Is everyone a baby expert these days?

I received an email recently from a fellow mom who wanted me to know how much the ‘Tell Another Mom’ mission had helped her through a rough day. Sometimes I wonder if I am reaching enough moms and if the mission is making a difference for anyone. This emailed confirmed to me that the site is  helping other moms, apparently more than I know. It meant a lot to me and wanted to share it with you…

I have become an avid follower of the “Tell Another Mom” blog. As a mother of two young children I can definitely relate. There is a lot of judgment out there. I felt it as a child, as a teen, as a young adult and now, more than ever, as a mother. I have always been a sensitive soul, and I really take other people’s criticisms to heart. I can certainly appreciate advice, but sometimes advice seems more like criticism. Could my sensitivity be inflating this advice into something more? Sure, I’ll give you that.

People often look at situations and feel the need to offer assistance.  If I am at the grocery store and my baby girl starts to cry, random strangers regularly tell me, “oh she’s hungry” or “poor little girl is tired” or my favorite, “maybe she has gas”. I do not claim to be an expert. Sometimes I don’t know why my little one is crying. But after she wakes up, eats a full bottle and burps several times, I am pretty sure she is not hungry, tired or gassy. Perhaps the influx of baby experts congregating at the grocery store are offering nothing more than random verbalization. Is it so wrong to say nothing? I understand that people feel the need to help, but sometimes it’s okay to say nothing at all, or to offer sympathy without tying to diagnose. Nobody knows a baby more than his or her mother.

While I am on the topic of grocery stores, I feel the need to share an experience I found myself in the other day. I was leisurely walking through the store with my baby girl.  I was taking my time strolling up and down the aisles when I ran into an acquaintance. We stopped to chat.  She bent down to speak to my daughter which ultimately resulted in my little girl bawling her eyes out. This time, mystery baby expert #1 was right; she was hungry. I was prepared with a bottle, but I had left her bib in the car. Oh well, better to forget the bib than the bottle right?

As she scarfed down the bottle, I continued to wipe milk from her chin while chatting with the lady we had bumped into. Then, this lady decided to inform me, “When my daughter was a baby, I always had a bib on her, to make sure her clothes didn’t get dirty.” Oh… okay. I smiled. She repeated herself.  Then, she bent down, talking to my daughter, and repeated -for the third time- how she ALWAYS kept a bib on her daughter so she would not get dirty. I stood there. Silenced. Do I try to justify my parenting by telling her how I simply forgot her bib in the car?  Do I lie and tell her that I feel utter joy and a sense of accomplishment every time I scrub stains out of her clothes? No. I stood there, awe-struck, and humbly received my parenting beat-down. Yes, I failed as a mother. Luckily, my daughter’s wails became so incessant that the woman continued on her merry little way. I remained halted in my crouching position trying to comfort my baby while dealing with the scolding I had just received.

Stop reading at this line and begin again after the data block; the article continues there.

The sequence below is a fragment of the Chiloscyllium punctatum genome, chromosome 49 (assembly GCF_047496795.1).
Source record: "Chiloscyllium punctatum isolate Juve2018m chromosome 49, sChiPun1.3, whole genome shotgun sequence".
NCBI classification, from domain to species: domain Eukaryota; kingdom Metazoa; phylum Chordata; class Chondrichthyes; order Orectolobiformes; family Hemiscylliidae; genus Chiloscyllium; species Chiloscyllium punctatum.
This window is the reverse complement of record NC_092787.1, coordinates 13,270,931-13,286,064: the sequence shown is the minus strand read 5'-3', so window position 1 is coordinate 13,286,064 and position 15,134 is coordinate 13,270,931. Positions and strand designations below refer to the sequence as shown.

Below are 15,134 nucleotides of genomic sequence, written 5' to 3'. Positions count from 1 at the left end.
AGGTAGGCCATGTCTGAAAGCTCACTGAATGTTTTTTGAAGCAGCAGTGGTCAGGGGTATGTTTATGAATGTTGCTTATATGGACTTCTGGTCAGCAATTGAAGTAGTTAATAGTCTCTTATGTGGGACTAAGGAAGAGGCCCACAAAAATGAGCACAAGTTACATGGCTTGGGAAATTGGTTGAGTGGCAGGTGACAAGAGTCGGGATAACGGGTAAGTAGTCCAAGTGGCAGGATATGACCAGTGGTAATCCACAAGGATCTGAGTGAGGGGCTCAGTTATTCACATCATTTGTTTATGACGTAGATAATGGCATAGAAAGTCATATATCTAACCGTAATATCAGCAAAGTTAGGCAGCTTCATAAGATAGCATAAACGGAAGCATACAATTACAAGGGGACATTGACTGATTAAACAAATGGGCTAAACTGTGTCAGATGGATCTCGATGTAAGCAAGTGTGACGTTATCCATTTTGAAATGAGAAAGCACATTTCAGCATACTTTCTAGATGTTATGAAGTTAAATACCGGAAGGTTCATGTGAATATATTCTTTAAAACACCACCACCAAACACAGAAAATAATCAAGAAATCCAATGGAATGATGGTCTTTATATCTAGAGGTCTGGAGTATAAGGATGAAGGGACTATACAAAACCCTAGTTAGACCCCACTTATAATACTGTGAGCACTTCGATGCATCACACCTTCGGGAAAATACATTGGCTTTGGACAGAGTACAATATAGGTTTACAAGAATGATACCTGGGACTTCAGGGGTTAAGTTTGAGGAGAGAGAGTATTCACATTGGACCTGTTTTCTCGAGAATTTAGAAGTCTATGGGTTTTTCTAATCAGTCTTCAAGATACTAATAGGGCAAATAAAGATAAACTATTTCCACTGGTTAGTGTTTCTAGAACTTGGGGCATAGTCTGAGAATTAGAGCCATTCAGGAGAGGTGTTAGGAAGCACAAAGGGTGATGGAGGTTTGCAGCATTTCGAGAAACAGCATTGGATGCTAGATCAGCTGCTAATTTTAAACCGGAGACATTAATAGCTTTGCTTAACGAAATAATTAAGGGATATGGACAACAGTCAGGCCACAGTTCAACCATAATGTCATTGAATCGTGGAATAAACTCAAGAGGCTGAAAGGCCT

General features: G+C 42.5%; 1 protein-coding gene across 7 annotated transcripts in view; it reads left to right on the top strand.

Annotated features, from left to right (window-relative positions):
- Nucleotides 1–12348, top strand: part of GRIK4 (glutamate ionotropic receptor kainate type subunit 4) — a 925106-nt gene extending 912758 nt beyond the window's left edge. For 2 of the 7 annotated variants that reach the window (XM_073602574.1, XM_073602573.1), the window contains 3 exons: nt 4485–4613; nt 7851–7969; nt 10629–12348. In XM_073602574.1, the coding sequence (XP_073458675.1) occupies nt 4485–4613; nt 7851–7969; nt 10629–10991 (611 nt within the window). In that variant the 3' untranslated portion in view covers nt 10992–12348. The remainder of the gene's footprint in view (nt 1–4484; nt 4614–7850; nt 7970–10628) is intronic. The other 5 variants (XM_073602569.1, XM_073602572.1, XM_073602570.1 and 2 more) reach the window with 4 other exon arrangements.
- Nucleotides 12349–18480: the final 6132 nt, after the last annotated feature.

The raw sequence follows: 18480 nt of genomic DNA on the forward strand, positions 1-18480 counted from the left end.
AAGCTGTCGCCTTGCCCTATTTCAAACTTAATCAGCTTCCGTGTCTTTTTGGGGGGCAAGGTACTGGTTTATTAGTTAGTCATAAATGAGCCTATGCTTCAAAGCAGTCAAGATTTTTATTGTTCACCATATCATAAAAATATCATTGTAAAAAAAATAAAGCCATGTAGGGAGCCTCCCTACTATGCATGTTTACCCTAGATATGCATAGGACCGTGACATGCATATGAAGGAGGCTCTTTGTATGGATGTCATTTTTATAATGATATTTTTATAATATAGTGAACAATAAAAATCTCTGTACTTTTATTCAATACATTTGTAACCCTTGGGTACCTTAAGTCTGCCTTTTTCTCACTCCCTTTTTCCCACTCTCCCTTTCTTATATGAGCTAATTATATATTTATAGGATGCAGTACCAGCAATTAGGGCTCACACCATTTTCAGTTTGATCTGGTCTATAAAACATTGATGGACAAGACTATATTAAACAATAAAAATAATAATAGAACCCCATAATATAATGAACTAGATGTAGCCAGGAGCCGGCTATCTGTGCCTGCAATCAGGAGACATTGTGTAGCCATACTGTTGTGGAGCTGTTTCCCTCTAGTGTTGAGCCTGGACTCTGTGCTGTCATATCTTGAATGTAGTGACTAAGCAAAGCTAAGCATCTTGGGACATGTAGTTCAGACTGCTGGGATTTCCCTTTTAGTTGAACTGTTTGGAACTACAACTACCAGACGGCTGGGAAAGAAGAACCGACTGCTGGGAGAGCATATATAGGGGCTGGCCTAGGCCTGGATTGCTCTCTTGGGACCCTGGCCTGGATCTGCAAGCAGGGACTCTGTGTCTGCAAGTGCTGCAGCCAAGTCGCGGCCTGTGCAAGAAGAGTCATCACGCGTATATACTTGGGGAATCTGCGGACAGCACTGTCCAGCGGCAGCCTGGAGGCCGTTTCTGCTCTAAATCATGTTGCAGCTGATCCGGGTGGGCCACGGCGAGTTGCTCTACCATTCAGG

I automatically thought of the Tell Another Mom blog. Instead of berating me for not being equipped with a much needed bib, perhaps a little encouragement or understanding would have sufficed. It brings me back to my sensitivity. Perhaps I should have shrugged it off, but the judgment I felt was astonishing. It left me grasping for excuses. Being a mother has left me tired and forgetful. Sometimes I am not fully equipped to deal with the spontaneity of child rearing. But ultimately, despite the “advice” and sometimes disapproval of others, thanks to this site I do feel as though I am doing a good job as a mother.

Comments

Is everyone a baby expert these days? — 10 Comments

  1. To Janet: feel your pain! I finally got so tired of the unsolicited advice that i bought my daughter a onesie that read “My mom doesn’t want your advice.” Rude? Maybe. Justified? Absolutely! You’re doing great! And you’re not alone!

    • Oops… I should have modified the post a little so it read differently. This actually came from a reader named Randi. So to Randi, what an amazing letter. THanks so much for this. Amy, I love the idea of the onesie… I wish I had got my kids one when they were younger.

  2. I so wish I’d had one of those onesies when my kids were babies. Oh, the unsolicited “helpful” advice. I just don’t know what comes over people. Like, why in the *world* would that woman be so obsessed with mentioning the bib thing. Was she waiting for someone to give her a gold star?!

    I love this blog, by the way, and it does help me to know that I’m not the only mother these things happen to.

    • I’m so glad to know that the site helps a few moms out. I hope to reach more moms with the message so please spread the word and if you ever have anything to vent about feel free to send it.

  3. This almost made me cry. Instead of sharing too much, I will just say that I needed to read this. I will echo what this mama wrote. This site has helped me, and I’m sure, many other moms out there to not feel judged.

    • Thanks for your CONTINUOUS support and encouragement… it helps me know that I am reaching others. I know the mom who wrote this is relieved to hear that so many moms could relate to what she has gone through and that she is not the only one.

  4. I love this post and the whole message of this blog. I just found it thanks to Faking Picture Perfect up there ^. It’s so hard to be a parent, and it would make the whole world a better place if we could just support each other.

  5. Yay! I am glad other moms can relate to my post. Thanks again Janet!